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The everything pin

The everything pin

According to those who live in the world of finance, every bubble is in search of a pin.  The idea being that as the “smart money” moves into a particular asset, finance journalists take notice and spread the word.  Pretty soon, everyone with cash to spare has invested their savings …

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Drop the Brexit BS; this is serious

Yellow Vest

Among the less endearing habits of the anti-Brexit media is a tendency to latch onto any negative economic news as “evidence” that leaving the European Union will have a negative impact on the UK economy (it may actually be far worse than that).  For instance, Mary-Ann Russon at the BBC …

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The shape of things to come


Despite a series of stock market scares, see-sawing oil prices and central banks jacking up interest rates, it seems likely that we are going to get through 2018 without experiencing the economic crash that many expected at the start of the year.  But while we may breathe a sigh of …

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Be careful what you wish for

Wishing well

Recession was expected to follow when oil prices spiked up to $80 per barrel earlier this year.  Instead, increased output from Saudi Arabia and a series of exemptions for countries importing Iranian oil have helped prices fall back to a less recessionary $50 per barrel. In response, US President Trump …

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The view from outside the bubble

Economic media bubble

If there is one thing economic journalists love it is a “mystery.”  A popular favourite in recent years has been the famous “productivity mystery” in which, despite full employment, both output and wages have remained depressed.  This month saw another – somewhat similar – conundrum; the “energy-GDP mystery.”  A peculiarly …

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A dangerous exercise in self-delusion

Blind economists

Repeat after me, very slowly: There is no such thing as EXTERNAL on a finite planet.  This phrase ought to be printed in 24pt text at the very start of every economics textbook.  And no, I am not being pedantic here.  The prevailing belief among economists that there are things …

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Of rats, cobras and electric vehicles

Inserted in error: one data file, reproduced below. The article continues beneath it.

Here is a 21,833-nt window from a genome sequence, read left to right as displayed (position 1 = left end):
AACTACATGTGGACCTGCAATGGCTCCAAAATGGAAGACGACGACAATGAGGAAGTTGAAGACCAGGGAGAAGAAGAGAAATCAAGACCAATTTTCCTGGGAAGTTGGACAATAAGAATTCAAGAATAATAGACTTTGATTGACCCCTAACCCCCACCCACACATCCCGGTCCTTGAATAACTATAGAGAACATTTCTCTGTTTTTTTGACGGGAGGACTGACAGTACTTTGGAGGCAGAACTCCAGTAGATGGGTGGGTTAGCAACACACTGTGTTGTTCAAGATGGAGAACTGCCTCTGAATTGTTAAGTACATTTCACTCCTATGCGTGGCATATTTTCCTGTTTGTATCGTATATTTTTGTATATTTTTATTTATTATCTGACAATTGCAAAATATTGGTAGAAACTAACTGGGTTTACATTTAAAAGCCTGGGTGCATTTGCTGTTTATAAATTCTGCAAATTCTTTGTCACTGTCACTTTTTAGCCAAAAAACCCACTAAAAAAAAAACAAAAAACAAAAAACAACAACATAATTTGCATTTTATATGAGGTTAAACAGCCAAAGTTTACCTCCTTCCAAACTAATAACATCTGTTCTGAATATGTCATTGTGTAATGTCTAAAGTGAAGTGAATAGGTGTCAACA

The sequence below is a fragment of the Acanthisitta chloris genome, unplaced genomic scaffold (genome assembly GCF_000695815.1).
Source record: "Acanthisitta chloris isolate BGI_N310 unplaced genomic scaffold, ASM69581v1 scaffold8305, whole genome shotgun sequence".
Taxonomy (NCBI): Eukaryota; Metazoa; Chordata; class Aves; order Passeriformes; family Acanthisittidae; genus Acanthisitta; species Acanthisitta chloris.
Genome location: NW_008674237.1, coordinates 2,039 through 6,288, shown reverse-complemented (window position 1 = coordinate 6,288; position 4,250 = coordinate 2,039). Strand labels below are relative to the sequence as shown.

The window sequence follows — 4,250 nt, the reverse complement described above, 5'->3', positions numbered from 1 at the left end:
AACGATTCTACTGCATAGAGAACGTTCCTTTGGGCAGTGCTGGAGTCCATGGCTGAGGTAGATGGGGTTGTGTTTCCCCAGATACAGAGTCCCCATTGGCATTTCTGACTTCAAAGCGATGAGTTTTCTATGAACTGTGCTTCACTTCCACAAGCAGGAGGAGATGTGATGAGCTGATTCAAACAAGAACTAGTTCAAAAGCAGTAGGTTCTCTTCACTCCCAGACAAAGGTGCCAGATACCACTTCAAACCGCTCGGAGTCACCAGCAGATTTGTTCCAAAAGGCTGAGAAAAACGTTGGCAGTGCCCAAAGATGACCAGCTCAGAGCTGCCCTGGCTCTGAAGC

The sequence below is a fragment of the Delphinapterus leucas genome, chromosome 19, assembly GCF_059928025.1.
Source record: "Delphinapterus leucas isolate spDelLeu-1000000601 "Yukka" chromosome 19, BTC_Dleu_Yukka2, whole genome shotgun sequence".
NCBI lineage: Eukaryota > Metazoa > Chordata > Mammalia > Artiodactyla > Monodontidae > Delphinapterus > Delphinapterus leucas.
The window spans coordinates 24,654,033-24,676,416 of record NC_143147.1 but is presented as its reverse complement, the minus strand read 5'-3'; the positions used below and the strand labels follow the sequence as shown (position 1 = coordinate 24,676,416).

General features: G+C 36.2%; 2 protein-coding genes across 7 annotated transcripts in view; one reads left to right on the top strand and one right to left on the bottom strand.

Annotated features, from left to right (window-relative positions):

Cobra effect

During the Vietnam War, American aid workers became concerned about the spread of disease resulting from a big increase in the rat population.  Since the ongoing conflict prevented any serious attempt to systematically eradicate the rats, the aid agencies devised a clever scheme to enlist the help of the indigenous …

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The Budget’s fundamental flaw


Yesterday’s budget statement by Chancellor Hammond was followed by the usual tired old pantomime media appearances this morning. “I’m ending austerity,” Hammond proclaims. “Oh no you’re not,” says Labour’s shadow chancellor John McDonnell. “Oh yes I am,” Hammond retorts. There is, however, a fundamental point of agreement shared by both politicians.  …

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The royal ribbon problem

Royal ribbon problem

The image of some dignitary cutting a ribbon stands as an icon for the fruits of public spending.  The charity sector has its equivalent in the ubiquitous images of supersized cheques being handed over.  The image is supposed to reassure us that “something is being done,” and that we should …

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Cannibalism will begin before the collapse

Metal theft

There is still considerable disagreement among those who see a relatively near-term collapse of western civilisation as to exactly how that collapse will occur.  At one end of the debate are those who imagine an almost vertical descent into a new dark age.  In this vision an economic collapse far …

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